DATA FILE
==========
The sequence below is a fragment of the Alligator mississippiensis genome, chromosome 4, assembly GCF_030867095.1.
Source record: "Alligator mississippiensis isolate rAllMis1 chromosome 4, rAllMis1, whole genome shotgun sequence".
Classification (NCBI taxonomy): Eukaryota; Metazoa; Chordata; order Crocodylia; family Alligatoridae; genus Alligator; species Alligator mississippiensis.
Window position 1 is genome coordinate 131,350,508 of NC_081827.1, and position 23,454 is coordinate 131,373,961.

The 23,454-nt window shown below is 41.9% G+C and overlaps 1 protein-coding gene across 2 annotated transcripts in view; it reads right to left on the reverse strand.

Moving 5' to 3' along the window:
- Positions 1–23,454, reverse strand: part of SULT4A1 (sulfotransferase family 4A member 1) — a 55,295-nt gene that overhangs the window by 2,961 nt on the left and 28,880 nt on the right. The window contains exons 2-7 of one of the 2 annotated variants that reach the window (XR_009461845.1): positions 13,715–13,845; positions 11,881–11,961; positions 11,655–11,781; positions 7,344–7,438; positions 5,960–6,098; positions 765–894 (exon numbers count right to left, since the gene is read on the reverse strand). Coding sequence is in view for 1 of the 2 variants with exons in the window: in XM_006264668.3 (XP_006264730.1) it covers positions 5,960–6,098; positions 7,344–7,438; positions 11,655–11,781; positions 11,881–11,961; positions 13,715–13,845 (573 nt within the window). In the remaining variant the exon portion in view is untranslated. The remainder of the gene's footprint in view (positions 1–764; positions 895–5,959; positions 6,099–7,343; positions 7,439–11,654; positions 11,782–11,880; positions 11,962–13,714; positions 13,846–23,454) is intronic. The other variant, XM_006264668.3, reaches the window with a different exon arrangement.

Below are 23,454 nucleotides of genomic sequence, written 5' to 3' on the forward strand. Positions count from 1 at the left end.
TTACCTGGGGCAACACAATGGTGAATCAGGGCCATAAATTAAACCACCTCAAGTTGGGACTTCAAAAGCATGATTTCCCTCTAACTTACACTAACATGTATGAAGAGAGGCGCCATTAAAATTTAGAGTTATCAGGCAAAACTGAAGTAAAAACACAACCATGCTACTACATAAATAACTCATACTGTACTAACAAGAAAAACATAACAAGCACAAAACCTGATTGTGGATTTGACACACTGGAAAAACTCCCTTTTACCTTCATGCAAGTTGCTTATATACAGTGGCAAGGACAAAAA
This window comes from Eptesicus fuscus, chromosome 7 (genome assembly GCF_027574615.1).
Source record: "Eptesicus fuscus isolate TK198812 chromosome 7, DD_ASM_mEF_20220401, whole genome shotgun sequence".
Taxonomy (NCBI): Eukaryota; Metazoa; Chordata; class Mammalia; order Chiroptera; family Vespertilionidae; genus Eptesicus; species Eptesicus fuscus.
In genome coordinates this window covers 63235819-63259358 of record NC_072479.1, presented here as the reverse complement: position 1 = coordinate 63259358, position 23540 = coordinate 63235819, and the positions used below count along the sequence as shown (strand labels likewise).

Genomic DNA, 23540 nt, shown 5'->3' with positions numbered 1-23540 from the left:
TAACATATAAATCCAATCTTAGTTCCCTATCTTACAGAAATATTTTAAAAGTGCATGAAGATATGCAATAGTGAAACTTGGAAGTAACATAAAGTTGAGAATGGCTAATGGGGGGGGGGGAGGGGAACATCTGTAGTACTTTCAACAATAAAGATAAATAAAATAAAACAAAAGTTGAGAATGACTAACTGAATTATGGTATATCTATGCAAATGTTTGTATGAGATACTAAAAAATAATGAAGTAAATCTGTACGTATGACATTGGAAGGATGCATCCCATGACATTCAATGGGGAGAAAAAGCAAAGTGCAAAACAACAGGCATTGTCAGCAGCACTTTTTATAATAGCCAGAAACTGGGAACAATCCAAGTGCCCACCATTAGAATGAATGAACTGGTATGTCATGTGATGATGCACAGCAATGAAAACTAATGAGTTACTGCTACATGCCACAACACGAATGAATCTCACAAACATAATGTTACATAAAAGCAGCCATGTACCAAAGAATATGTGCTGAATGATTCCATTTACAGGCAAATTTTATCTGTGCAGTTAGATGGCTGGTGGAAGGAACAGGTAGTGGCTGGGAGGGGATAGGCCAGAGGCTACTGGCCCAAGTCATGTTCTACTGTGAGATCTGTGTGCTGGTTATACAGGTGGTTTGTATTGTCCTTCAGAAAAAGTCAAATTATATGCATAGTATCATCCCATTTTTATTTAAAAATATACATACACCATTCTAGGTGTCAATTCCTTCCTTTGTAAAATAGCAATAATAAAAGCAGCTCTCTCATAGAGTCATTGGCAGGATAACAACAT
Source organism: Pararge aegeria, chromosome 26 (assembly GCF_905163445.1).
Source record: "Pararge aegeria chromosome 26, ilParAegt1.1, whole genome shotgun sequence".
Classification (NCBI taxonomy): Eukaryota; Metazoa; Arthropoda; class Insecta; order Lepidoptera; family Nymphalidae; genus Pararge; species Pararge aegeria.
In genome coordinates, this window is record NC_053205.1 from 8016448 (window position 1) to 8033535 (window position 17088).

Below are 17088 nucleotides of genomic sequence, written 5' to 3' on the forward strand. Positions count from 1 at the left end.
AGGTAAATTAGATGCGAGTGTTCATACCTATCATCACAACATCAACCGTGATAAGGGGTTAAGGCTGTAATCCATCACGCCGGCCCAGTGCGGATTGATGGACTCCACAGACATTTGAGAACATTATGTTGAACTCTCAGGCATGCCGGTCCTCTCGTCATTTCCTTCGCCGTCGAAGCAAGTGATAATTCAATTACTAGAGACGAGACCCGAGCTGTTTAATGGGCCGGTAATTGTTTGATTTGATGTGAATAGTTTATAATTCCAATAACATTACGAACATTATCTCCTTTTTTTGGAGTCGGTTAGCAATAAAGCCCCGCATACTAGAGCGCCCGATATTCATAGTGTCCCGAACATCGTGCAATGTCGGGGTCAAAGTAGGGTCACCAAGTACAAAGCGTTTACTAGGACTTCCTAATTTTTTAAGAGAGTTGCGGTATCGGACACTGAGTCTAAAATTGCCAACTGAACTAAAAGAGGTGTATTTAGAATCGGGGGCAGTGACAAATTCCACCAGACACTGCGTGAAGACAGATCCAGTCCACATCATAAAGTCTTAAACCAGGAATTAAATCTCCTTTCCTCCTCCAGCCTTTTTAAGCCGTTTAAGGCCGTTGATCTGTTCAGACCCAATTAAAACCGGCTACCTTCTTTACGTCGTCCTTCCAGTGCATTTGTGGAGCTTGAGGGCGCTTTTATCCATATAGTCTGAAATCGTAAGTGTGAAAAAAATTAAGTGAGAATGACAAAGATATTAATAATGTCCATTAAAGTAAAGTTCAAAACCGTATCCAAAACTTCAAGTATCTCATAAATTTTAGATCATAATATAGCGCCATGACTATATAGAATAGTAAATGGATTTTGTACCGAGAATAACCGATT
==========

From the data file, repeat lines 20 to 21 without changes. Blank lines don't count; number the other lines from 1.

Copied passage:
Below are 17088 nucleotides of genomic sequence, written 5' to 3' on the forward strand. Positions count from 1 at the left end.
AGGTAAATTAGATGCGAGTGTTCATACCTATCATCACAACATCAACCGTGATAAGGGGTTAAGGCTGTAATCCATCACGCCGGCCCAGTGCGGATTGATGGACTCCACAGACATTTGAGAACATTATGTTGAACTCTCAGGCATGCCGGTCCTCTCGTCATTTCCTTCGCCGTCGAAGCAAGTGATAATTCAATTACTAGAGACGAGACCCGAGCTGTTTAATGGGCCGGTAATTGTTTGATTTGATGTGAATAGTTTATAATTCCAATAACATTACGAACATTATCTCCTTTTTTTGGAGTCGGTTAGCAATAAAGCCCCGCATACTAGAGCGCCCGATATTCATAGTGTCCCGAACATCGTGCAATGTCGGGGTCAAAGTAGGGTCACCAAGTACAAAGCGTTTACTAGGACTTCCTAATTTTTTAAGAGAGTTGCGGTATCGGACACTGAGTCTAAAATTGCCAACTGAACTAAAAGAGGTGTATTTAGAATCGGGGGCAGTGACAAATTCCACCAGACACTGCGTGAAGACAGATCCAGTCCACATCATAAAGTCTTAAACCAGGAATTAAATCTCCTTTCCTCCTCCAGCCTTTTTAAGCCGTTTAAGGCCGTTGATCTGTTCAGACCCAATTAAAACCGGCTACCTTCTTTACGTCGTCCTTCCAGTGCATTTGTGGAGCTTGAGGGCGCTTTTATCCATATAGTCTGAAATCGTAAGTGTGAAAAAAATTAAGTGAGAATGACAAAGATATTAATAATGTCCATTAAAGTAAAGTTCAAAACCGTATCCAAAACTTCAAGTATCTCATAAATTTTAGATCATAATATAGCGCCATGACTATATAGAATAGTAAATGGATTTTGTACCGAGAATAACCGATT